William Elliott Whitmore doesn’t need to write sad songs anymore

The Iowa lifer started making music as a means to cope with the death of his parents. With a new daughter and a renewed outlook, he now moves into a more open future.

Andy Downing
Columbus Alive
William Elliott Whitmore

While William Elliott Whitmore’s early years were shaped by death — he lost both of his parents as a teenager, releasing a trilogy of harrowing folk albums centered on grief in the years that followed — his time during the pandemic has been defined by life, the Iowa singer and songwriter having become a new father with the March 2020 birth of his daughter.

“You look at this brand-new baby and think, ‘This is everything. This is the future. This is all I care about,’” Whitmore said by phone from North Carolina, reached in the midst of a tour that brings him to Rumba Cafe on Sunday, Dec. 19. “Now I don’t even matter, or I only matter in so much as I am here to take care of you. … Holding my little baby, and now she’s almost 2, and she’s so fun. She can walk and talk and run around and make me laugh, and I can make her laugh. So, part of your brain shuts out the negative as a survival technique, where you can focus on the now. OK, we’re smiling and laughing and playing, and I’m going to choose to focus on that and let her feel secure.”

This sense of joy felt distant on early albums such as Ashes to Dust, from 2003, on which Whitmore delivered harrowing tunes like “Diggin’ My Grave,” a song he belted in his gruff, coal-miner voice, accompanied by nothing more than shaggy kick drum and steady banjo that scrapes like a spade across frozen earth.

Over time, though, Whitmore has healed, and his albums have in turn taken on an increasingly wizened, almost contented tone. Witness “Solar Flare,” a standout track off of I’m With You, released last year on Bloodshot Records, where Whitmore attends funerals and ponders the planet getting pulverized by a meteor, returning each time to the idea that he’ll be OK whenever his time is called. “I’m satisfied with the life I live,” he sings.

“Yes, there is that sense of contentment in trying to have a life well-lived, as we all are. We could go tomorrow, so, looking back, did I do OK? Did I leave it better than I found it?” Whitmore said. “And I know I wasn’t always OK, and I wasn’t always good. None of us are. But, on the whole you think, ‘I’m satisfied with the life I’ve lived.’ Even if it did take some time to come to that.”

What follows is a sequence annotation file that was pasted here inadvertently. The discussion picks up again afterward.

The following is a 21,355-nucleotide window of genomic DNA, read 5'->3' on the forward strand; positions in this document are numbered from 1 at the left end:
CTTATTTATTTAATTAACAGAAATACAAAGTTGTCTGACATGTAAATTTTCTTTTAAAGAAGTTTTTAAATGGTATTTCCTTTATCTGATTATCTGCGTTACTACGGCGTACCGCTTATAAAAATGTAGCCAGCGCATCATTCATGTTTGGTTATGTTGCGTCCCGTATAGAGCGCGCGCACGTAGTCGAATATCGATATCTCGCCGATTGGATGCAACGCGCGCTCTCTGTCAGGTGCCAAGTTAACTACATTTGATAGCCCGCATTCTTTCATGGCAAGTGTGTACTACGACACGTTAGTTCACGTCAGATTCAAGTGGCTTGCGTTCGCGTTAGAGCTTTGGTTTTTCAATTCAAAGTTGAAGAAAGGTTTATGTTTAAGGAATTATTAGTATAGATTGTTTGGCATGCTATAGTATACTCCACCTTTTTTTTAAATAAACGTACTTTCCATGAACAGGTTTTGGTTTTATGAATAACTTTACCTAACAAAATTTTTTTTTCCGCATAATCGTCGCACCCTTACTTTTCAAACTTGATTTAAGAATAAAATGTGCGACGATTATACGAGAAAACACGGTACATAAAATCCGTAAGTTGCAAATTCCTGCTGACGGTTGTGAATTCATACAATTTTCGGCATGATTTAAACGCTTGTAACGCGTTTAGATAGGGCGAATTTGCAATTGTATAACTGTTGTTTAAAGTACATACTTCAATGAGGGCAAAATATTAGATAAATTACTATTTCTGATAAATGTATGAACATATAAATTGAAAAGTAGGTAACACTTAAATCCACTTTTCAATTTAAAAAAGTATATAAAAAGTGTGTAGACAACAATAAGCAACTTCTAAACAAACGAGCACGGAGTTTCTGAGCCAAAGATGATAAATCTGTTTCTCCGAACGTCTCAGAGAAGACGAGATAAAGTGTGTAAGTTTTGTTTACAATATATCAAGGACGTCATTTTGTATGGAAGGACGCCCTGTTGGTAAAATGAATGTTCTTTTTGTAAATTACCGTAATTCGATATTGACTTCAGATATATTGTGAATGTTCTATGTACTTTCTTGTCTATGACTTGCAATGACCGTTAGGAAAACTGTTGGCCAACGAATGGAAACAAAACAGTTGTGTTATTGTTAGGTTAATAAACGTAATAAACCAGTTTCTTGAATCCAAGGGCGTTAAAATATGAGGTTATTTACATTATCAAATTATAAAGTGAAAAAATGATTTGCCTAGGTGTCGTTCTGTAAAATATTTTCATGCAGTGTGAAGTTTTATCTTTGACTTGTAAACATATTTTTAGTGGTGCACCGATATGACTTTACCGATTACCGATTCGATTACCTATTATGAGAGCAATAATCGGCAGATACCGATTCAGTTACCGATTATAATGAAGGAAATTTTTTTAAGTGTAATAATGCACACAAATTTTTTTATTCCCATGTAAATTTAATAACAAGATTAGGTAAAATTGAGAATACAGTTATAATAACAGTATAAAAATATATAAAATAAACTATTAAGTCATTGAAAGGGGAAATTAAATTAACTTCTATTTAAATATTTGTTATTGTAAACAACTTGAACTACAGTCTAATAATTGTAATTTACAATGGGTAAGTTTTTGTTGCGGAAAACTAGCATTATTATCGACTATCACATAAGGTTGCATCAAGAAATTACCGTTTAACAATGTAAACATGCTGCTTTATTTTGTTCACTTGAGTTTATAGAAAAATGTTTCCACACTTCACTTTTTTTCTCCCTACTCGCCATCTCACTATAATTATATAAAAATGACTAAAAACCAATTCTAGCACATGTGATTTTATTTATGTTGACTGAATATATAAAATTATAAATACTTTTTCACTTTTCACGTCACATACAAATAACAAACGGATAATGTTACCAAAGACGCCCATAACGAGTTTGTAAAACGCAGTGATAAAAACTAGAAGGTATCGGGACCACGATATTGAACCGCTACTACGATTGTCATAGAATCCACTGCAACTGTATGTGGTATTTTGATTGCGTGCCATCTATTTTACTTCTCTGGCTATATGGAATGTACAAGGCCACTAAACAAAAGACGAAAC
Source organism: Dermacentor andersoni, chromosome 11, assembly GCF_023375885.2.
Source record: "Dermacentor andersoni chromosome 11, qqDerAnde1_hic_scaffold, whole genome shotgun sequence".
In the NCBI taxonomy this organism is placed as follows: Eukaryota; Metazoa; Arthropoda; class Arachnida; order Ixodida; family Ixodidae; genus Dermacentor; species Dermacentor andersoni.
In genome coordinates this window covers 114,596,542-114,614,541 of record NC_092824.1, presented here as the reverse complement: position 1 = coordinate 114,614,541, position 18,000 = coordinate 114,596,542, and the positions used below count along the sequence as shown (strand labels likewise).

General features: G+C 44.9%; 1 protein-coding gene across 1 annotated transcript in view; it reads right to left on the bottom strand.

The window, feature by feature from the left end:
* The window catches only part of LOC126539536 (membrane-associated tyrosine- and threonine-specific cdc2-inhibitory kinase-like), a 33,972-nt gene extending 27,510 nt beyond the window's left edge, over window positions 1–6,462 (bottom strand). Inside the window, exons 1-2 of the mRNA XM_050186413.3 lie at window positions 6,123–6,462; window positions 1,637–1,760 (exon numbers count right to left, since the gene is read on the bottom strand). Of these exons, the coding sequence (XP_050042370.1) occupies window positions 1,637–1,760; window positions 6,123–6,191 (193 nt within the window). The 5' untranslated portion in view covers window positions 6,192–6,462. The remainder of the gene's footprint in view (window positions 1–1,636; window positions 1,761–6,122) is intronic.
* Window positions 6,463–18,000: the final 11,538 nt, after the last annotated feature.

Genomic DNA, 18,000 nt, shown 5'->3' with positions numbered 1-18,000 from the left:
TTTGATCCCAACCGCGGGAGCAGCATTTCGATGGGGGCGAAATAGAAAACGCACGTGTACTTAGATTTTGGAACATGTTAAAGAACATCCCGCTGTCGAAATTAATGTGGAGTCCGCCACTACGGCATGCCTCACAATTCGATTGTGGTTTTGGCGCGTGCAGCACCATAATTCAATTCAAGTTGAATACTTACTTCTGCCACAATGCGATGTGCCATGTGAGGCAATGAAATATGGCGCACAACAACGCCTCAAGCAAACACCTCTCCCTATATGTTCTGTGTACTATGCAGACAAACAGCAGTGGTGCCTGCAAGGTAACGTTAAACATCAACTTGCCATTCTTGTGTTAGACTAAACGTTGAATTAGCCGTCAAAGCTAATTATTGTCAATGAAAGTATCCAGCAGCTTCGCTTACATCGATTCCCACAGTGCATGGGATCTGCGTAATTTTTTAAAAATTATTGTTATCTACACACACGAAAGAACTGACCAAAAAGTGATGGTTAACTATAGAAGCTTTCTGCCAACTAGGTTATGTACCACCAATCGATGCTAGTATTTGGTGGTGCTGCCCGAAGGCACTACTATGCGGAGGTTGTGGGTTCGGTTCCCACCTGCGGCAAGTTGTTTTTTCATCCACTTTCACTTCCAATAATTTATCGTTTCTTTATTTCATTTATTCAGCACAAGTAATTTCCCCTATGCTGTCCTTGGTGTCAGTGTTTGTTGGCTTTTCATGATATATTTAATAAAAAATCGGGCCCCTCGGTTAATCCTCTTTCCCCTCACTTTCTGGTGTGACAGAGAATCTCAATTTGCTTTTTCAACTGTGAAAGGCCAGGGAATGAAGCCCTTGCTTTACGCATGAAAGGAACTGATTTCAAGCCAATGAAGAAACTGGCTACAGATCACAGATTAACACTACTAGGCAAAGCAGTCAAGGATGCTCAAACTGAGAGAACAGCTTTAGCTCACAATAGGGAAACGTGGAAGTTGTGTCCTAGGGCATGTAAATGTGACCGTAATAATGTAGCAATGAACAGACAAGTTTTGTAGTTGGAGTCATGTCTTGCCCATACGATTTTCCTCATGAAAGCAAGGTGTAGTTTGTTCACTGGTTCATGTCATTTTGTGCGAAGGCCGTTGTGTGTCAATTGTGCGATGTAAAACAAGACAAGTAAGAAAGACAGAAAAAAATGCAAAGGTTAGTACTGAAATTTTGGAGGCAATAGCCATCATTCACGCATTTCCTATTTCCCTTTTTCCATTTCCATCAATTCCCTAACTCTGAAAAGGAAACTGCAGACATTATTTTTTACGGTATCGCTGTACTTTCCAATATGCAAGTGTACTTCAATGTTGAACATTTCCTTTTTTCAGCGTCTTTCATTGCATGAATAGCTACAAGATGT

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The album is also shot through with wisdom and advice Whitmore absorbed from his parents and grandparents, and which he intends to pass to his daughter, describing these accumulated life lessons as one way our elders carry on long after our death, along with some of those more easily observed characteristics.

“I look in the mirror now and it’s like, ‘There’s the Old Man right there,’ which is crazy in both good ways and bad,” Whitmore said. “And that’s when the picture becomes clearer, like, that’s how this ball keeps rolling, and that’s how the world keeps going. Oh, I’m where he was, and now my daughter is where I was, and it all just comes together. … No one lives forever, but this is how we live on. His blood is in my veins, and my mom, as well. One day it just happens, and you look up and it’s like, ‘Shit, there they are.’”

While there are times Whitmore does turn inward on I’m With You, particularly on “My Mind Can Be Cruel to Me,” he continues to take a more outward stance on songs like “History” and “MK Ultra Blues,” wrestling with the past and the shadow it continues to cast on the present. “Sometimes it’s healthy to have that self-examination where you take your own temperature and ask, ‘Am I OK?’ But then you can reach a line where you’re up your own ass too much,” Whitmore said, and laughed. “And then the focus turns outward, and you start writing about other things. … It’s like, ‘OK, I’m good. I’m healthy. I feel good. I’m in a good place. Time to turn this microscope toward something else.”

Whitmore’s motivations for making music have shifted along with this perspective. When he started recording, setting up barebones equipment in the barn of his family farm — a 160-acre spread in Lee County, Iowa, where Whitmore still lives and intends to die, as evidenced in songs like “Black Iowa Dirt” — the process served as self-preservation, giving him a place to pour his grief so that it didn’t take on potentially more damaging forms. 

“And it helped me through those years, and it was a way to survive,” Whitmore said. “If I was still feeling like that, then it didn’t work. But it did work, and I did heal up from all of that, along with time and distance and everything. I made it. And there are other hardships now, and things to write about, but … it’s not a matter of, ‘If I don’t get this off of my chest I’m going to explode.’ It’s not exactly like that anymore, which again is good, because it means this is working.”